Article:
Teen Breathe

How to manage and overcome everyday social anxiety

When your heart is pounding during a social situation, it’s easy to convince yourself that you’re the only person who’s ever felt this way. But in reality, it’s common to feel a little anxious about everyday activities. The good news is there are ways to get through it.
WORDS: Sophie Jo
ILLUSTRATION: Silvia Stecher

What is anxiety and what are the signs of it?

Anxiety is often talked about as if it’s something new, but in fact, it’s an important protective mechanism that dates back to early humans. ‘The reason humans have evolved to have emotions is to teach us and help us remember what we’ve learned,’ explains Natasha Devon, a writer and mental health campaigner. ‘So, back in the day, if the last time you walked into a particular cave there was a venomous snake in it, you’d naturally develop an anxiety about going back to that area to stop you encountering that danger again.’

There are all sorts of situations that might leave you feeling a little unsure of yourself. It makes sense that you’d feel nervous before, say, a sight-reading piece on piano or a French oral exam – these are tense experiences.

But there are also times when the reason behind the nerves is less clear. Ever felt anxious when placing an order at a coffee bar? What about making a phone call, or putting your hand up in class? Rationally, these are fairly low-key tasks – but in the moment, they can feel overwhelming.

You might notice some physical symptoms – a warm face, a dry mouth or pins and needles in your arms and legs. Perhaps you feel shaky or even find it hard to breathe normally. Maybe you blush or become restless and fidgety.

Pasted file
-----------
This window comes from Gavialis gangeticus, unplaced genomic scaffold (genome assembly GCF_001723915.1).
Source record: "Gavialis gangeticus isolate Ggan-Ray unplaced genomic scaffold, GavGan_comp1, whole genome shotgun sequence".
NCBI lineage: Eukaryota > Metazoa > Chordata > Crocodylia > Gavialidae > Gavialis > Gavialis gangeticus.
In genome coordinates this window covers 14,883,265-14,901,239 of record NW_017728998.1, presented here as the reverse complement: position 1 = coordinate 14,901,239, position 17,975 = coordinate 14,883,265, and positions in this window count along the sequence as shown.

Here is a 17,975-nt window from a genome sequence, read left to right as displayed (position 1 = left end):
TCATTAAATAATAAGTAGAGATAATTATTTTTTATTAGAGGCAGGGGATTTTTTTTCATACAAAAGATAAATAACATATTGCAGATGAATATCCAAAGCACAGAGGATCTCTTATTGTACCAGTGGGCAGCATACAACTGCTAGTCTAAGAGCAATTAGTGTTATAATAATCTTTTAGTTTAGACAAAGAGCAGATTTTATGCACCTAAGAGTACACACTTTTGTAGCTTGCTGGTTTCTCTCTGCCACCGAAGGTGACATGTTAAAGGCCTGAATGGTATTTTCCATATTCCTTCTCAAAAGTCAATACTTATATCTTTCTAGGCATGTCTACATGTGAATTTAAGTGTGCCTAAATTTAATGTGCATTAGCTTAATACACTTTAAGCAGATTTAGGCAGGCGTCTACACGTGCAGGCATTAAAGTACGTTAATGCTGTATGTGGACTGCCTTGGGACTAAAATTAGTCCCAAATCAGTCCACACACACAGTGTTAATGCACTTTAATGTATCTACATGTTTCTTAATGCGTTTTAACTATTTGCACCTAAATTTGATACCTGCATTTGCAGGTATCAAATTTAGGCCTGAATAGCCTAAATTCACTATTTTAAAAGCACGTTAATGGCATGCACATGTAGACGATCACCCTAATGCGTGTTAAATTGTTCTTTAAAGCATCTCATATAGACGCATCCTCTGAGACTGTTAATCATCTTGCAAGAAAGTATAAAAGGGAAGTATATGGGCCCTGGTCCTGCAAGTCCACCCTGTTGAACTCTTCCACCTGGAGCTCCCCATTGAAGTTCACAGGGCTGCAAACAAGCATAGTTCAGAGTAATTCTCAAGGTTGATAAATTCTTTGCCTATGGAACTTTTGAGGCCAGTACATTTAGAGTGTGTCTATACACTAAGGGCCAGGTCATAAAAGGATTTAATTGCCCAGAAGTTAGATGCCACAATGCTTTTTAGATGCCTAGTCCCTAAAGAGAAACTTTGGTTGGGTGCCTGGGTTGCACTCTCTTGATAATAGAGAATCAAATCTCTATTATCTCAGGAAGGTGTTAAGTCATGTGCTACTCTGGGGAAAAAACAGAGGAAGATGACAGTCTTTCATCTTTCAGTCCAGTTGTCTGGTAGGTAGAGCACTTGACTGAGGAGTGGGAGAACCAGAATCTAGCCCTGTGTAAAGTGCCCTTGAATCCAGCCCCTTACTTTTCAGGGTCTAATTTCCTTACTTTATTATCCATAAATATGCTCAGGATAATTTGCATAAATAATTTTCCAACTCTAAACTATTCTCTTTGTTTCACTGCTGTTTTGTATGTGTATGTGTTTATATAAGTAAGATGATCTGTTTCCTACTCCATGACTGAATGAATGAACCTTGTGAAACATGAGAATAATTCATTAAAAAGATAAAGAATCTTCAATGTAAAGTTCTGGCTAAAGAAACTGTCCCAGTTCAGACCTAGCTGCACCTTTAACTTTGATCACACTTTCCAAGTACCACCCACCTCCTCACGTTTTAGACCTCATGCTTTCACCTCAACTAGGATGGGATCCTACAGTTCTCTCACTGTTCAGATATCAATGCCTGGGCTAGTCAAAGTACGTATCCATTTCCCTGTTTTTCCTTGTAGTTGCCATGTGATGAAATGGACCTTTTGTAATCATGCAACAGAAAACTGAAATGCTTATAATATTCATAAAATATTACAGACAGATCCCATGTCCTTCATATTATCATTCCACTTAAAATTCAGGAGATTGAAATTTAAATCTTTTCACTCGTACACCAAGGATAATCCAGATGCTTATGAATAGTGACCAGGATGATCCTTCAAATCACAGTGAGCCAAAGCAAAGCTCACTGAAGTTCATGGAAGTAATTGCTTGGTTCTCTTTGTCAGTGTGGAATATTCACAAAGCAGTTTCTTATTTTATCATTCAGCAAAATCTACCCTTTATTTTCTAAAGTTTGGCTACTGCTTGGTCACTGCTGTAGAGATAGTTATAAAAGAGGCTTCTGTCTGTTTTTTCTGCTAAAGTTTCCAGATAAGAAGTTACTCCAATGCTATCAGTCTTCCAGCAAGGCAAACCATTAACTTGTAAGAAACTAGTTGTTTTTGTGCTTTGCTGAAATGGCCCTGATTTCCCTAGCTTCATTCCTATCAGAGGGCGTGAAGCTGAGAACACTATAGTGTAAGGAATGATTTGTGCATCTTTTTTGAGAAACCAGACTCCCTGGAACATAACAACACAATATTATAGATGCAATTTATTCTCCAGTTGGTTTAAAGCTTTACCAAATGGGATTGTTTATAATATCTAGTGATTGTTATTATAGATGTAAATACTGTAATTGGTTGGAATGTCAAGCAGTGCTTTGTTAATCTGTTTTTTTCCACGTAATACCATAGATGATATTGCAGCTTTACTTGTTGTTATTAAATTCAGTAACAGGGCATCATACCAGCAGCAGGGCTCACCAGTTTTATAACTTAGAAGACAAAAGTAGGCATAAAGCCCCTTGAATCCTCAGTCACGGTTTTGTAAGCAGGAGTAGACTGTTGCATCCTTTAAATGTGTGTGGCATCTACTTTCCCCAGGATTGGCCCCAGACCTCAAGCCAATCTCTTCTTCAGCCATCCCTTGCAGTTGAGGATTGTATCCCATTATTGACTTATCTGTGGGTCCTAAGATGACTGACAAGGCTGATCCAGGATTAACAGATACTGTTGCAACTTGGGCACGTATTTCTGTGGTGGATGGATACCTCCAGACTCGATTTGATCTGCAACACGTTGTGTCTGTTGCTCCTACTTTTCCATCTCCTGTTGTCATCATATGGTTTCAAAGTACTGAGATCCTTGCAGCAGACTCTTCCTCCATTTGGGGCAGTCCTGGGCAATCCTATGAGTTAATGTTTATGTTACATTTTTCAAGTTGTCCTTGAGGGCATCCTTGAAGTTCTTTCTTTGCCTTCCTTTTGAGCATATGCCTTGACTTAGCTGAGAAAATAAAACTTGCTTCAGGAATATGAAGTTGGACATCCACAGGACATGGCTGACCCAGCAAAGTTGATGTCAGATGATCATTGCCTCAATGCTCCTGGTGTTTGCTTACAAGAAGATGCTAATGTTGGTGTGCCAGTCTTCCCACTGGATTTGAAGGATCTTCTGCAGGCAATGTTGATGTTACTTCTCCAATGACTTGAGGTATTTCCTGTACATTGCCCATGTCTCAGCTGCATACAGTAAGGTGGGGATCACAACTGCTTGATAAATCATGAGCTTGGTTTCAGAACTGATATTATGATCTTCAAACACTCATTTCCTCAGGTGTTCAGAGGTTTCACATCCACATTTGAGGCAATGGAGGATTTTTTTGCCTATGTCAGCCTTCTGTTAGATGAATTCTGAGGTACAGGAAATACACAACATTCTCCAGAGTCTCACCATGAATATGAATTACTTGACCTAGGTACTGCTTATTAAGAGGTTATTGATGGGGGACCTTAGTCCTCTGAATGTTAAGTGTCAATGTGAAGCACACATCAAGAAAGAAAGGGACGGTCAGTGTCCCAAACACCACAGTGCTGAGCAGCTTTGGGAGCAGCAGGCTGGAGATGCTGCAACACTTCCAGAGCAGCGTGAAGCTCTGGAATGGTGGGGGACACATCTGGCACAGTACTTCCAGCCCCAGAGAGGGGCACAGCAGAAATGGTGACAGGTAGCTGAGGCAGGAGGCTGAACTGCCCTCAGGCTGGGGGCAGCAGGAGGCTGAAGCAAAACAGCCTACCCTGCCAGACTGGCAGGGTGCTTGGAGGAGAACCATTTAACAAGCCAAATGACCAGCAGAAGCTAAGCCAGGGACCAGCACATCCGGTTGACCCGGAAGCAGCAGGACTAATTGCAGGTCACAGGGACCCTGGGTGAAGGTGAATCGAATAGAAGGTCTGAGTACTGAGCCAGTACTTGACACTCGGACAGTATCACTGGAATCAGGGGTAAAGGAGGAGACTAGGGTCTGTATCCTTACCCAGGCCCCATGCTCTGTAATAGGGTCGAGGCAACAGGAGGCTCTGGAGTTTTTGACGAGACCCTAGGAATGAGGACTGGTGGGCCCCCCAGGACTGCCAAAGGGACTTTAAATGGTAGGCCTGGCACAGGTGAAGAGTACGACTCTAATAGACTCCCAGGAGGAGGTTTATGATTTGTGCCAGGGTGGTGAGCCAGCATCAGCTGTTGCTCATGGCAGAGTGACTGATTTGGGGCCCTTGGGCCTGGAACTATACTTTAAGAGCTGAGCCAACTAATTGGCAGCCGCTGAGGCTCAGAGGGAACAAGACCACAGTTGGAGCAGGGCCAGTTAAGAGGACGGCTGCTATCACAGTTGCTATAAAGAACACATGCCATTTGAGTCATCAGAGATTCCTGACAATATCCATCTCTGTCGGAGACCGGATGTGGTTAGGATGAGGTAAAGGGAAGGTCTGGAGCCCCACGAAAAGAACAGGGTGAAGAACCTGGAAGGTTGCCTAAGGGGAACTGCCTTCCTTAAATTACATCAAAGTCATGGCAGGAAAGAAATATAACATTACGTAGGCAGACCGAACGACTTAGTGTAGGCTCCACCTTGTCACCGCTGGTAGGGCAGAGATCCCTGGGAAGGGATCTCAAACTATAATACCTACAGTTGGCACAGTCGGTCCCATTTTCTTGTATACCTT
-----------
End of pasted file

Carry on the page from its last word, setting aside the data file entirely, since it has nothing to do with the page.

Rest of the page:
Why feeling anxious now and then is perfectly normal

Anxiety around interactions can sometimes come from a fear of slipping up and wanting to do or say the ‘right’ thing. In the distant past, social exclusion was also a threat to survival, which is why it’s so common to be wary of someone thinking badly of you.

Speaking up in class may make you nervous that you’ll make a mistake and classmates will laugh. Making a phone call may be alarming because you can’t predict how the person on the other end will react to what you say. There’s a sense of the unknown that’s anxiety-inducing for many.

There are all kinds of coping strategies to try, but it’s also worth remembering that almost everyone feels anxious occasionally – it’s part of being alive. Next time you notice your fears mounting, why not be honest with the people around you? Your vulnerability might even help someone else share their worries. To update an old saying: an anxiety shared is an anxiety halved.

What are some easy actions to help manage your anxiety?

Take deep breaths: Breathing deeply sends a message to your body that you’re safe – and that you can relax.

Acknowledge the feeling: Don’t ignore your anxious thoughts. ‘Trying to brush our feelings to one side rarely works,’ says Natasha. ‘Our brains tend to think we haven’t received the message and will turn up the dial on our anxiety to get our attention.’

Write it down: Natasha says: ‘I’d recommend writing down what you’re worried will happen. Some of your fears might be completely unfounded, others might be reasonable. If it’s the latter, you can make a plan for what you’ll do if that scenario arises.’

Draw it out: Not a writer? Grab some paper and a felt-tip pen instead. ‘Drawing your concerns will let your brain know it’s been heard, and you’ll probably find the anxiety starts to lessen,’ says Natasha.

Share your thoughts: It can be scary to admit how you’re feeling to friends and family, but being honest might encourage someone else to open up.

Make a mantra: Repeating an encouraging phrase helps move your thoughts into a more positive space. It might be helpful to recite something empowering and kind, such as: ‘Whatever happens, I can handle this.’

If social anxiety is stopping you from living your life in the way you’d like, speak to a trusted adult or book an appointment with your GP. You can also access support online at youngminds.org.uk

Read more about mental health and wellbeing in Teen Breathe issue 43.